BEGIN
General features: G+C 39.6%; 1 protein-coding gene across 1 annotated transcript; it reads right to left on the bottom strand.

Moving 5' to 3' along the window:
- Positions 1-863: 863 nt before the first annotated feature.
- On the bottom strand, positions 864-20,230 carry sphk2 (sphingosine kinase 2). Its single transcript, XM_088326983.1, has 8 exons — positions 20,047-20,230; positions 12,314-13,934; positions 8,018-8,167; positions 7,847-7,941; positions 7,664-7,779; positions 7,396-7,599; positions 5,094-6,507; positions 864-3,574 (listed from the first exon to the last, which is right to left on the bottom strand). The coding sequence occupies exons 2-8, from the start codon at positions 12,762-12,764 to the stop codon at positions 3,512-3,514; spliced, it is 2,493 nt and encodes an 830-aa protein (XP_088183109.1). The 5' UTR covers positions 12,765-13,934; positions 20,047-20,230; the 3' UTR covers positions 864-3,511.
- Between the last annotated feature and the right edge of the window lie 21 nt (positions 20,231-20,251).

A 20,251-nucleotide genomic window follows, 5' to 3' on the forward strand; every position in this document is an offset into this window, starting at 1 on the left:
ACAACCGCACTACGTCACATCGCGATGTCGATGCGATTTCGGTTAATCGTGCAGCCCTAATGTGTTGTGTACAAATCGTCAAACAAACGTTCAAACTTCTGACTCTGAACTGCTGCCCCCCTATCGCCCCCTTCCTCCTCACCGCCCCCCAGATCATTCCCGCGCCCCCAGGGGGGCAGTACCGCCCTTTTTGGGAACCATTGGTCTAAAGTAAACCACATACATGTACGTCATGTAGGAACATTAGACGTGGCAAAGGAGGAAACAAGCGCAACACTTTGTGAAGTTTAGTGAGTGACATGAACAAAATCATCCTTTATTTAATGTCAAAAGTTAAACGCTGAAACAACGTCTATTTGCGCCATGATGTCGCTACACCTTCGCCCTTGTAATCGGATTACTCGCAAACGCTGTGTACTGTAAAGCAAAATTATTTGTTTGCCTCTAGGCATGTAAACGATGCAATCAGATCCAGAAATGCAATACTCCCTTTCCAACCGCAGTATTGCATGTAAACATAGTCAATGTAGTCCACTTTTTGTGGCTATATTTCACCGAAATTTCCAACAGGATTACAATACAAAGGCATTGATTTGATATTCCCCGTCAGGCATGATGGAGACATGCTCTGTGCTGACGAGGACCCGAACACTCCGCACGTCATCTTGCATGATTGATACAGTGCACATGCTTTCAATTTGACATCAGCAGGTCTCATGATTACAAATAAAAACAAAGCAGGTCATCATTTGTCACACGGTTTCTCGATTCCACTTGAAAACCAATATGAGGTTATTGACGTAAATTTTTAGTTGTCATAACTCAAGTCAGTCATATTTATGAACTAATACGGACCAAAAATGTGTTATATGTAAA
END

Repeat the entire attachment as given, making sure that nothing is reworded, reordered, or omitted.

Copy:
General features: G+C 39.6%; 1 protein-coding gene across 1 annotated transcript; it reads right to left on the bottom strand.

Moving 5' to 3' along the window:
- Positions 1-863: 863 nt before the first annotated feature.
- On the bottom strand, positions 864-20,230 carry sphk2 (sphingosine kinase 2). Its single transcript, XM_088326983.1, has 8 exons — positions 20,047-20,230; positions 12,314-13,934; positions 8,018-8,167; positions 7,847-7,941; positions 7,664-7,779; positions 7,396-7,599; positions 5,094-6,507; positions 864-3,574 (listed from the first exon to the last, which is right to left on the bottom strand). The coding sequence occupies exons 2-8, from the start codon at positions 12,762-12,764 to the stop codon at positions 3,512-3,514; spliced, it is 2,493 nt and encodes an 830-aa protein (XP_088183109.1). The 5' UTR covers positions 12,765-13,934; positions 20,047-20,230; the 3' UTR covers positions 864-3,511.
- Between the last annotated feature and the right edge of the window lie 21 nt (positions 20,231-20,251).

A 20,251-nucleotide genomic window follows, 5' to 3' on the forward strand; every position in this document is an offset into this window, starting at 1 on the left:
ACAACCGCACTACGTCACATCGCGATGTCGATGCGATTTCGGTTAATCGTGCAGCCCTAATGTGTTGTGTACAAATCGTCAAACAAACGTTCAAACTTCTGACTCTGAACTGCTGCCCCCCTATCGCCCCCTTCCTCCTCACCGCCCCCCAGATCATTCCCGCGCCCCCAGGGGGGCAGTACCGCCCTTTTTGGGAACCATTGGTCTAAAGTAAACCACATACATGTACGTCATGTAGGAACATTAGACGTGGCAAAGGAGGAAACAAGCGCAACACTTTGTGAAGTTTAGTGAGTGACATGAACAAAATCATCCTTTATTTAATGTCAAAAGTTAAACGCTGAAACAACGTCTATTTGCGCCATGATGTCGCTACACCTTCGCCCTTGTAATCGGATTACTCGCAAACGCTGTGTACTGTAAAGCAAAATTATTTGTTTGCCTCTAGGCATGTAAACGATGCAATCAGATCCAGAAATGCAATACTCCCTTTCCAACCGCAGTATTGCATGTAAACATAGTCAATGTAGTCCACTTTTTGTGGCTATATTTCACCGAAATTTCCAACAGGATTACAATACAAAGGCATTGATTTGATATTCCCCGTCAGGCATGATGGAGACATGCTCTGTGCTGACGAGGACCCGAACACTCCGCACGTCATCTTGCATGATTGATACAGTGCACATGCTTTCAATTTGACATCAGCAGGTCTCATGATTACAAATAAAAACAAAGCAGGTCATCATTTGTCACACGGTTTCTCGATTCCACTTGAAAACCAATATGAGGTTATTGACGTAAATTTTTAGTTGTCATAACTCAAGTCAGTCATATTTATGAACTAATACGGACCAAAAATGTGTTATATGTAAA